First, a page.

There are fears a humpback whale and her calf, which have stayed inside a reef at the Rowley Shoals in Western Australia rather than migrate to Antarctica, are starving to death.
It started as an incredible experience when mother and calf humpback whales approached a charter boat moored inside the Rowley Shoals’ Mermaid Reef and apparently frolicked among snorkelers.
It is a sight general manager of the Great Escape Charter Company, Kylie Bartle, had never seen before.
“The most amazing thing that we’ve seen ever were two humpback whales at Mermaid Reef,” Ms Bartle said.
“I don’t think it is usual for humpback whales to come and interact with people and a boat.
“When we were snorkelling around with our guests and that happened, it was amazing,”
But over the course of five trips to the reef through November, it became apparent that something was stopping the whales from leaving the reef and making their usual migration to Antarctica for summer.
“They’re not stuck in there by any means, they can come out any time they want, but we’re just a bit baffled as to why they’re still there and why they want to stay there.”
General manager of Great Escape Charter Company Kylie Bartle
The whales became increasingly interested in approaching the tourist boat and would even follow the vessel some of the way along the large entry passage to the circular reef.
Everyone was saying, ‘Oh wonderful, they’ll follow us out and then head down to Antarctica where they’re supposed to be’,” Ms Bartle said.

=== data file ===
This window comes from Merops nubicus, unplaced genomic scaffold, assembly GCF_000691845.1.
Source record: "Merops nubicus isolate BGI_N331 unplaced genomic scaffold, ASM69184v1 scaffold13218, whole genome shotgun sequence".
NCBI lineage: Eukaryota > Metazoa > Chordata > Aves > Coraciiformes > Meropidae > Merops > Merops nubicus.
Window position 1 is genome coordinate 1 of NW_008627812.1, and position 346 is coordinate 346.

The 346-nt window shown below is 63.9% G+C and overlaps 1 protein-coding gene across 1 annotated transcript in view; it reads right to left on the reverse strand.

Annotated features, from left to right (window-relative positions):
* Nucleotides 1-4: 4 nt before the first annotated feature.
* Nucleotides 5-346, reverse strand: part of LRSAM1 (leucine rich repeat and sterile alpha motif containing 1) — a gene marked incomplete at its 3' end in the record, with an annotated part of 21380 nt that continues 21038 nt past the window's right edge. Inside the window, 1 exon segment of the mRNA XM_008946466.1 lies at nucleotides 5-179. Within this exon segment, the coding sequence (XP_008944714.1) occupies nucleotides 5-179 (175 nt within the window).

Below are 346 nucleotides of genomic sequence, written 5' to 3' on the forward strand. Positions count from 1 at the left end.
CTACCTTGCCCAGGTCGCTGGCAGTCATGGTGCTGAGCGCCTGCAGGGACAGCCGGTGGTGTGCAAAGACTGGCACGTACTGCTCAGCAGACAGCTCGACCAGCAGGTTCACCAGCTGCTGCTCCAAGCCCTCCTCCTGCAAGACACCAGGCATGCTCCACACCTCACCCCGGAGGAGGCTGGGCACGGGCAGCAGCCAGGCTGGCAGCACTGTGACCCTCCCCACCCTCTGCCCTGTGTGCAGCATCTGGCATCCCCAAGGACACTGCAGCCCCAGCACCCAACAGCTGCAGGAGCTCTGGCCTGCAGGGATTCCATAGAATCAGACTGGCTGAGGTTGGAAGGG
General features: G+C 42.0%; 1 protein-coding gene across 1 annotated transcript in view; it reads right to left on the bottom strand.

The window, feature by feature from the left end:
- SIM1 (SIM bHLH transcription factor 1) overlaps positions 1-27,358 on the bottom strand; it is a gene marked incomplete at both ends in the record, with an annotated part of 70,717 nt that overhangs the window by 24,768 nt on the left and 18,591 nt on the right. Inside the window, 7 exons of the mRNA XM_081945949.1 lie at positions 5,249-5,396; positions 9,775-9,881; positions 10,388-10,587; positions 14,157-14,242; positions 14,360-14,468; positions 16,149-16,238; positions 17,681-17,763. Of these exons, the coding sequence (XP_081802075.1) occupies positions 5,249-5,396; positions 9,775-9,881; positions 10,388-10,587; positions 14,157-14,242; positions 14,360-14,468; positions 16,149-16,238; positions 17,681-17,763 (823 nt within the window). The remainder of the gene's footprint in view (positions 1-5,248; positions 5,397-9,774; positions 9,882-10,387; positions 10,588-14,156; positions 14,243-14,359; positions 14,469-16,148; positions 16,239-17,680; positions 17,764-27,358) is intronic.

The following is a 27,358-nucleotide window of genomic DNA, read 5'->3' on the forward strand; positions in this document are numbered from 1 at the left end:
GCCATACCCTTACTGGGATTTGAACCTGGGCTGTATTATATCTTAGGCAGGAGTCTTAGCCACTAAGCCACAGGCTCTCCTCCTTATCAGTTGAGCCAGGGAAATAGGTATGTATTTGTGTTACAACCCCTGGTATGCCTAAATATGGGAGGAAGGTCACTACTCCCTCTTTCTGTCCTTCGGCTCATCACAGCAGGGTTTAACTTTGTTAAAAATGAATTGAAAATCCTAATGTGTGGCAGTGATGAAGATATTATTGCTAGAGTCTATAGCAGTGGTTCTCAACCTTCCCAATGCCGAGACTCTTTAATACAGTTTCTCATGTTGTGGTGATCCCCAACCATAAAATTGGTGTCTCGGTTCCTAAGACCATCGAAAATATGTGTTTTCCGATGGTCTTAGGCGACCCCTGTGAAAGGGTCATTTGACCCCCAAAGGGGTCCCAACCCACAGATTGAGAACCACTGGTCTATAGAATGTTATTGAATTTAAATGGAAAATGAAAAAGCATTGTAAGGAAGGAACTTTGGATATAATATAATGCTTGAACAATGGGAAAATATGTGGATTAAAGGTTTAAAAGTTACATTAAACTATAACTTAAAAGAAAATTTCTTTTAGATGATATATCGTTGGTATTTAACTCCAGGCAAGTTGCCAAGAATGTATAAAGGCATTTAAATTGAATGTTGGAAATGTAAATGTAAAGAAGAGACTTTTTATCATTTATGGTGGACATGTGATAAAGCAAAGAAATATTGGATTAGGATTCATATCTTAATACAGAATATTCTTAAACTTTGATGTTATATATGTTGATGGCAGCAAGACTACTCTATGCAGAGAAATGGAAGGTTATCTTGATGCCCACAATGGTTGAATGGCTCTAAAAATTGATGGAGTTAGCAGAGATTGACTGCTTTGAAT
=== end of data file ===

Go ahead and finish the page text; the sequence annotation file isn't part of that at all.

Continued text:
“But they don’t, they sort of hesitate at the end; they keep turning around and going back into the lagoon for some unknown reason.”
Orca attack may be responsible
The best theory the tourist operator can come up with is that the mother and calf may have sought refuge from killer whales which are known to feed on humpback calves on other parts of the West Australian coast.
“We have seen orcas out at the Rowley Shoals on a few different occasions over the last 20 years, and that’s one of the predators that will hassle mothers and calves,” Ms Bartle said.
“We’re thinking that maybe that’s why she’s in the lagoon, maybe she swam in there for protection, and that’s the only thing we can think of as to why she doesn’t want to swim out.”
Professor Lars Bejder of Murdoch University agrees some kind of fear response could have produced the unusual situation.
“It is very strange that they are still there; they should be well, well south of Australia now, heading down to the Antarctic region.”
He said being so far north at this time of year was dangerous for the survival of the two whales.
“She only eats in Antarctica and at the same time, as soon as she gives birth to the calf, the calf starts suckling on the mum, so the calf is sucking out all the energy and the fat content of the mum,” Dr Bejder said.
“Every two days, the humpback mum will lose one centimetre in girth, so it really speaks to how much energy that the calves are suckling from the mums.
“And at the same time, the mum’s not able to feed until she’s back in Antarctica.”
The mother whale’s health has been deteriorating according to Ms Bartle.
“We think she’s starting to look a bit thin, and when she rolls over and smashes her pec fin on the water, we can see that the white part of her pec fin is starting to look a little bit sunburnt, it’s looking a bit pink rather than white,” she said.
It seems there is little that can be done for the whales beyond hoping that they will find the courage to leave the reef and head south to feed.
“We were pretty disheartened when we left on our last trip,” Ms Bartle said.
“We were really hoping that she would have followed the boat out, but she didn’t, she chose to go back in.
“So, fingers crossed we have some great news and a great Christmas.”